Keep character of Cleveland Holloway

Jun. 28, 2013 @ 02:09 PM

Our neighborhood, Cleveland Holloway, has seen explosive growth over the past decade. Many people previously struggled to name our little area, which is bordered by Cleveland Street to Old Five Points and Holloway Street to Alston Avenue, but they would remark that the neighborhood held some of the cutest historic houses in Durham, right near the Durham County Main Library.
More recently, neighbors have dedicated themselves to nurturing this community while scrubbing away years of disinvestment. We planted gardens. We painted houses. We raised puppies. We brought our children into the parks. We became a revitalized Cleveland Holloway.
On July 9, the Durham County Planning Commission will hear a case for the expansion of the local historic district for Cleveland Holloway. Neighbors first petitioned the City of Durham for this in June 2010. Over several years, many old homes in the area had been burned or demolished, so neighbors took this step to ensure that future infill development would be compatible with the existing historic neighborhood.
When the Planning Commission hears this case, they will most likely be asked by owners of the 600 block of Queen Street to take their parcels out of the local historic district. These now-vacant parcels had modest homes less than a decade ago. Over time, the owners of the lots have removed all structures and now plan to develop a large, dense structure in the geographic center of our neighborhood.
By right, they are allowed to build to an average height of 50 feet on the parcels directly across the street from modest, single-story homes. However, because of the slope of the land, whatever is built on the 600 block of Queen Street can be significantly taller. Indeed, this would mean that at its innermost intrusion into the neighborhood, a potential development would be at its highest height. Instead of tapering into the neighborhood, it would tower over the current single-story properties and be the defining structure of the area.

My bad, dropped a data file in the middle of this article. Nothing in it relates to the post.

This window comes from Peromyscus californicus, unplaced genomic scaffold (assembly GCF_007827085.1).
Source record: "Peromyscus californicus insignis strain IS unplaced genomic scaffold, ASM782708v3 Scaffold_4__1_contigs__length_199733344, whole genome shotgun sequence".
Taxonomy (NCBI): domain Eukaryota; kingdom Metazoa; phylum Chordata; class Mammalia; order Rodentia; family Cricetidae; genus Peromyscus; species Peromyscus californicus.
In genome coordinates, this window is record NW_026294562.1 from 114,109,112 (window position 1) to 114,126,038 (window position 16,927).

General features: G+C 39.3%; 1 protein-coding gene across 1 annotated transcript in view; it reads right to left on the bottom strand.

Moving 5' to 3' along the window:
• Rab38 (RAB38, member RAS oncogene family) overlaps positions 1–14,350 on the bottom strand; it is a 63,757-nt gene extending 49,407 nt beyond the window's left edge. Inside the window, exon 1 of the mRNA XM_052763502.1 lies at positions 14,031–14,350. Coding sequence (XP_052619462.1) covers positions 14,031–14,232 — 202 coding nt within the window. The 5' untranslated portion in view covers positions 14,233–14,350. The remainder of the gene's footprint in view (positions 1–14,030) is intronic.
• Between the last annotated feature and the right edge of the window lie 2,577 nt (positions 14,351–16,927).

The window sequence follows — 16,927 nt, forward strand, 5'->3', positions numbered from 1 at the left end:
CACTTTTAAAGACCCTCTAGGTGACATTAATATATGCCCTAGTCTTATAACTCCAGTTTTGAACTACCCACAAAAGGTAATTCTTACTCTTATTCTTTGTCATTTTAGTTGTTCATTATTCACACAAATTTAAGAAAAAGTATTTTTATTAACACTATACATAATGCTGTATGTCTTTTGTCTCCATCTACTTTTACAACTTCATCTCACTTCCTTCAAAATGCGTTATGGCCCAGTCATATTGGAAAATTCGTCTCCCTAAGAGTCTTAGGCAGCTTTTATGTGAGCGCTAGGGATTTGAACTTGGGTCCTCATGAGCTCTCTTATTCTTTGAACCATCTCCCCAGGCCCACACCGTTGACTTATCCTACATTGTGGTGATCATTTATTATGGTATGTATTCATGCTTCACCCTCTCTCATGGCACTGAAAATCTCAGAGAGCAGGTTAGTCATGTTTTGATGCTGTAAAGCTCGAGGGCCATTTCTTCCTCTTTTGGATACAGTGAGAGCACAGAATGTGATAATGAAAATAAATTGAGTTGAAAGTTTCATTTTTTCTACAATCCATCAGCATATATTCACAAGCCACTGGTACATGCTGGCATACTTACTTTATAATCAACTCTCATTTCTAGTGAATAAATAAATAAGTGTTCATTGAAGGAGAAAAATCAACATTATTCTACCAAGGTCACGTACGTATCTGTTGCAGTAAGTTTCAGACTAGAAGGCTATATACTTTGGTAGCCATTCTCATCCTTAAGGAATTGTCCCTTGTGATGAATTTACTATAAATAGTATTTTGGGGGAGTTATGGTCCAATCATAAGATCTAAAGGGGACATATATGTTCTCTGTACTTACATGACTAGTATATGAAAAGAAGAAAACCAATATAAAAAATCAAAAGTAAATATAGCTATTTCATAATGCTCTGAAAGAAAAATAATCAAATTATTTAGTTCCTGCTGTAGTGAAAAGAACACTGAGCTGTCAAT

Neighbors are accepting and even delighted with the idea of these vacant lots being developed into more dense residences; however, we want to ensure that anything developed there is congruent and complementary to the existing fabric of the historic neighborhood and provides a needed transition from downtown Durham. It would be a shame to see our remaining houses dwarfed by an over-scaled development.
By keeping these parcels in the local historic district, any future development will have an additional layer of oversight and community input to make sure that it is appropriately designed. This step will be good for Cleveland Holloway, and we contend it will also be in the best long-term interest of the development.
The majority of downtown Durham is located in a local historic district where density is allowed and massive structures can be built, but developments have to appropriately fit the scale of the surrounding area and taper to smaller structures. Neighbors are simply asking that the same care being shown in downtown Durham and in the Ninth Street area be accorded to our beloved neighborhood of Cleveland Holloway.

Natalie Spring and Tiffany Graves are residents of the Cleveland Holloway neighborhood.